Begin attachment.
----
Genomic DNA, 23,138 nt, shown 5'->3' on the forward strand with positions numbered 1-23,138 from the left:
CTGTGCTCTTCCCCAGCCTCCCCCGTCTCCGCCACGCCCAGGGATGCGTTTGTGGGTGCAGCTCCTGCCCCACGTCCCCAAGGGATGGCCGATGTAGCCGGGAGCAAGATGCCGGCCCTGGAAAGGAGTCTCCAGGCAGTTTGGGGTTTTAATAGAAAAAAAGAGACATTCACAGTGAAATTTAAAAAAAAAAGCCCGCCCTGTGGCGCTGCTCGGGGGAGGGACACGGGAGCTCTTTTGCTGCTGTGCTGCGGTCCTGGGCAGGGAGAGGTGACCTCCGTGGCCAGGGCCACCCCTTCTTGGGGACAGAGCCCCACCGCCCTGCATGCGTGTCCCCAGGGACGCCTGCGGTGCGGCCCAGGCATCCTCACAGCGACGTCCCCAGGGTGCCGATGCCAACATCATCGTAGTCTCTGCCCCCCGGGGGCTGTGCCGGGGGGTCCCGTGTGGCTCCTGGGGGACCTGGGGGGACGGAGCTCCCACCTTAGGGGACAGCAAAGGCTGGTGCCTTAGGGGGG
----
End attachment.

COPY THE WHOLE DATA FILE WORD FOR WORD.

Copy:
Genomic DNA, 23,138 nt, shown 5'->3' on the forward strand with positions numbered 1-23,138 from the left:
CTGTGCTCTTCCCCAGCCTCCCCCGTCTCCGCCACGCCCAGGGATGCGTTTGTGGGTGCAGCTCCTGCCCCACGTCCCCAAGGGATGGCCGATGTAGCCGGGAGCAAGATGCCGGCCCTGGAAAGGAGTCTCCAGGCAGTTTGGGGTTTTAATAGAAAAAAAGAGACATTCACAGTGAAATTTAAAAAAAAAAGCCCGCCCTGTGGCGCTGCTCGGGGGAGGGACACGGGAGCTCTTTTGCTGCTGTGCTGCGGTCCTGGGCAGGGAGAGGTGACCTCCGTGGCCAGGGCCACCCCTTCTTGGGGACAGAGCCCCACCGCCCTGCATGCGTGTCCCCAGGGACGCCTGCGGTGCGGCCCAGGCATCCTCACAGCGACGTCCCCAGGGTGCCGATGCCAACATCATCGTAGTCTCTGCCCCCCGGGGGCTGTGCCGGGGGGTCCCGTGTGGCTCCTGGGGGACCTGGGGGGACGGAGCTCCCACCTTAGGGGACAGCAAAGGCTGGTGCCTTAGGGGGG